Donor-Centered Planned Giving & Emotion in Grant Proposals

Sections of this topic

    1. Donor-Centered Planned Giving – Part I
    by John Elbare

    Planned gifts almost always result from strong donor relationships, yet many non-profits fail at this. When a donor feels a part of your charitable mission, planned giving becomes almost inevitable. But when donors feel neglected or ignored, planned giving is very difficult.

    Do you work hard to raise funds? Perhaps you hold fundraising events, send out mail solicitations, seek online donations, and conduct an annual fund program. You work your heart out, put in long hours, and use all of your creative juices just to meet your annual goals. Yet you may be leaving the big prize on the table, unclaimed.

    In almost every case, a donor can leave a planned gift that is much larger than his or her cumulative lifetime giving. Yet many organizations are solely preoccupied with bringing in immediate, spendable dollars, and they ignore this potential for huge future revenues.

    If you focus solely on immediate revenue, you are not taking the long view. You are overlooking the real value of your donors, if all you ever ask for is an annual gift. Sooner or later you will hit a ceiling where it becomes very hard to achieve significant increases in revenue from year to year.

    The only dependable way to break out of this trap is to make a serious effort to raise planned gifts. The beauty of planned giving is that it allows your ordinary donors, even those of modest means, to make large gifts in the future.

    These planned gifts can be transformational for your non-profit, as they provide large fusions of revenue, once they start arriving. It is paradoxical, but the only surefire way to achieve big increases in fundraising revenue is to take the patient approach to developing donor relationships.

    The trick is to turn your donors into loyal donors. Given their future value as planned gift donors, the effort is time well spent.

    (Part II posts next Wednesday)

    John Elbare, CFP, has spent the last 30 years
    helping non-profits raise more money
    through large, planned gifts. He shows them how to add
    an effectively planned giving strategy for their current fundraising effort
    without a lot of extra expense or staff.

    You can contact him at John Elbare, CFP.
    Have you seen
    The Fundraising Series of ebooks?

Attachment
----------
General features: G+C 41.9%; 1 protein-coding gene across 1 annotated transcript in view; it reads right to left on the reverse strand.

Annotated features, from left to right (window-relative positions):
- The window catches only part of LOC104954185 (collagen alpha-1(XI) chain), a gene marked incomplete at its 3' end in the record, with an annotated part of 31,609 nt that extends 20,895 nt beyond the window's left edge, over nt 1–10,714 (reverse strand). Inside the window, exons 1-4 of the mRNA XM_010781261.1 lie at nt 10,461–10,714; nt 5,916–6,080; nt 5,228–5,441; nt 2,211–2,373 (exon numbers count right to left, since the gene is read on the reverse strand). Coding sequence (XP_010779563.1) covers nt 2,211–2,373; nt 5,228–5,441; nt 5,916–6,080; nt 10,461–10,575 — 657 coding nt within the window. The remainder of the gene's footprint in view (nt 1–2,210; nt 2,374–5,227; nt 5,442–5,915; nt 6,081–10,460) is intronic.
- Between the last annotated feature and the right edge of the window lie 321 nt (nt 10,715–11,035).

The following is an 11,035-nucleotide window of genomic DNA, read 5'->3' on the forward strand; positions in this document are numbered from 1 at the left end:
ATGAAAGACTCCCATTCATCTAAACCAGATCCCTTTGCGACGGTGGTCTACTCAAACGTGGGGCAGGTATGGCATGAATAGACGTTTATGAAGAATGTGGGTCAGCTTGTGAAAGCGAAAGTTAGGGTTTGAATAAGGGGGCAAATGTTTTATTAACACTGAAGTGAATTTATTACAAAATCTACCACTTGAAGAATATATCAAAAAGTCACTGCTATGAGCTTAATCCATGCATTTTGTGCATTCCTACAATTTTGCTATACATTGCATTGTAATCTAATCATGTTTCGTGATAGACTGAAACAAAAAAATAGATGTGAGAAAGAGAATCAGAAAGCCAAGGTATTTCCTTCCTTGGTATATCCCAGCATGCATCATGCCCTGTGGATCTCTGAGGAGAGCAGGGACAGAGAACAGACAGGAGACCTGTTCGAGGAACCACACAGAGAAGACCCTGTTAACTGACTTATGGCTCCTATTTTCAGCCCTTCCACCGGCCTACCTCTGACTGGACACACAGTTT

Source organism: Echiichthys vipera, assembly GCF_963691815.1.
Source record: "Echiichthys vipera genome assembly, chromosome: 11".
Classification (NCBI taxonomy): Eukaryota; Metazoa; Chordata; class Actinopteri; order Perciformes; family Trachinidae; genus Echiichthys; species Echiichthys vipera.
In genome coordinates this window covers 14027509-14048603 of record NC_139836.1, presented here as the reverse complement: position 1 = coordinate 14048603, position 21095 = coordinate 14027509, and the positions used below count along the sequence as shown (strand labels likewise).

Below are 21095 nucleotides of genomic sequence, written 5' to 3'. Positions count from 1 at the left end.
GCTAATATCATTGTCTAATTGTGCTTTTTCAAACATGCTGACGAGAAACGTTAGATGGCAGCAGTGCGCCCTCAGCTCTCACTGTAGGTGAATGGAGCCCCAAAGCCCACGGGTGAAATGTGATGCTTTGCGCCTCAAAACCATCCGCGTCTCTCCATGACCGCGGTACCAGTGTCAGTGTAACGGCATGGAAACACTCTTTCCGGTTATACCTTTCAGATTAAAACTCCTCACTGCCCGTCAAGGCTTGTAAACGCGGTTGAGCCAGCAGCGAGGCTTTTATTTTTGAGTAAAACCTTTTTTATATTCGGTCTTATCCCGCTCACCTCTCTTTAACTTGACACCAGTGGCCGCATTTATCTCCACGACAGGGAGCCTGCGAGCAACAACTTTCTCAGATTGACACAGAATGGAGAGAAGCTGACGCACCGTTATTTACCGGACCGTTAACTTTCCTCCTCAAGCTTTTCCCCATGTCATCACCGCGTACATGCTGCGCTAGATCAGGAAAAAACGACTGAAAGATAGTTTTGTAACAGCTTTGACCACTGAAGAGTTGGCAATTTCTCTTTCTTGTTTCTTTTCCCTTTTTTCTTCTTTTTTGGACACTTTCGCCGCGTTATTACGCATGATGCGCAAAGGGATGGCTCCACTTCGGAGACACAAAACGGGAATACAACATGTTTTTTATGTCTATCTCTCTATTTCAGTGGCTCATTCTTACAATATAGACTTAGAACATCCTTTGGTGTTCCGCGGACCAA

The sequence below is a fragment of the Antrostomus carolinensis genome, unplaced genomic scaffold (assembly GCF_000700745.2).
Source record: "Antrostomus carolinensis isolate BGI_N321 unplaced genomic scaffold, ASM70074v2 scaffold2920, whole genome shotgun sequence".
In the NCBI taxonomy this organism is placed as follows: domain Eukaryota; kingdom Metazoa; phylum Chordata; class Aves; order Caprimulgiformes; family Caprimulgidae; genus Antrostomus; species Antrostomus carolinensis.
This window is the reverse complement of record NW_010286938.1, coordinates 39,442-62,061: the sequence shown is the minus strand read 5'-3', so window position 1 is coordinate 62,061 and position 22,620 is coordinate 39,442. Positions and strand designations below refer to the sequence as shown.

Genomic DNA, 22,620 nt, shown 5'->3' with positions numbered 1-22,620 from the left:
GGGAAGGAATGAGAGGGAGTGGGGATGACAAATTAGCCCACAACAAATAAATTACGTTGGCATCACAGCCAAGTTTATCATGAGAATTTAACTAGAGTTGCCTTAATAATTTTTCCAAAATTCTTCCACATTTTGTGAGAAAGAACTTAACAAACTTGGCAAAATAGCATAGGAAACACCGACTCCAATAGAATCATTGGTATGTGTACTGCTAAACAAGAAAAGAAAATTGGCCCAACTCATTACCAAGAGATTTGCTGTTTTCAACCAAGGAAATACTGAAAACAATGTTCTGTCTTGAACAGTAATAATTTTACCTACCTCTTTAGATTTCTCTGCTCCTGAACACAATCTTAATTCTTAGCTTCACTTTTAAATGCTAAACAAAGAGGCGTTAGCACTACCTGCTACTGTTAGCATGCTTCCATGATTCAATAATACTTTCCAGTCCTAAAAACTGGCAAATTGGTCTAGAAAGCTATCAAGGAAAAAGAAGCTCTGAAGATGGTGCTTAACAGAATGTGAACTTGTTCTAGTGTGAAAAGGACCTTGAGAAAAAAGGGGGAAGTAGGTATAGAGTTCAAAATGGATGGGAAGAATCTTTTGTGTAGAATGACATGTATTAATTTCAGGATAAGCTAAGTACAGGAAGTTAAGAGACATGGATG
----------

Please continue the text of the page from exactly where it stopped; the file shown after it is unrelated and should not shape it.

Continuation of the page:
They’re easy to read, to the point, and inexpensive ($1.99 – $4.99)

    2. Using Both Reason and Emotion in Grant Proposals – Part II: Emotion
    by Lynn deLearie

    Last week I emphasized that the use of reason – or logic – is important because proposals must logically show that non-profits will use grant funds to effectively deliver the outcomes that grantors are hoping to achieve.

    The use of emotion is important because decisions about grants are made by people, and people are swayed by emotions. We have all heard the phrase: “You need to connect with someone’s heart before you can connect with their wallet.” This is certainly true in individual fundraising – that’s why we all receive so many heart-touching direct mail appeals. This element is as important as a reason when seeking grants.

    In Using Emotion:
    Give hope in your needs section. People want to help you accomplish something. They want to feel that they are helping you to help others; and, they tend to disengage when they feel your cause is hopeless.

    Cite credible research in your needs and methodology sections. People listen to authority figures. Credible research tends to set proposal reviewers’ minds at ease and allows them to more easily make decisions based on their feeling.

    Include a client profile in your demographics section. People connect more to a real person than to a bunch of statistics.

    Mention/discuss your collaborators and other stakeholders, even if not requested. People like to be part of a pack, and grantors want to know that you are part of a larger cause … a cause with other involved stakeholders.

    Include other local, relevant, institutional donors and giving amounts in your program budget and program sustainability sections. Let foundation reviewers know that their peers have already evaluated “you,” and have approved !! That’s peer pressure at work.

    Include tangible results in your evaluation section. Tangibility bolsters the belief that the grant will make a difference.

    Include a cover letter – even when not requested. Include photos and stories about your clients – again this helps people at the foundation connect to your cause.

    Lynn deLearie Consulting, LLC, helps nonprofit organizations develop,
    enhance and expand grants programs, and helps them
    secure funding from foundations and corporations.
    Contact Lynn deLearie

    Look for Lynn’s ebook on Grants & Grantsmanship.
    It’s part of
    The Fundraising Series of Ebooks
    They’re easy to read, to the point, and inexpensive ($1.99 – $4.99)

    If you would like to comment/expand on the either-or-both of the above pieces, or would just like to offer your thoughts on the subjects of this posting, we encourage you to “Leave a Reply.”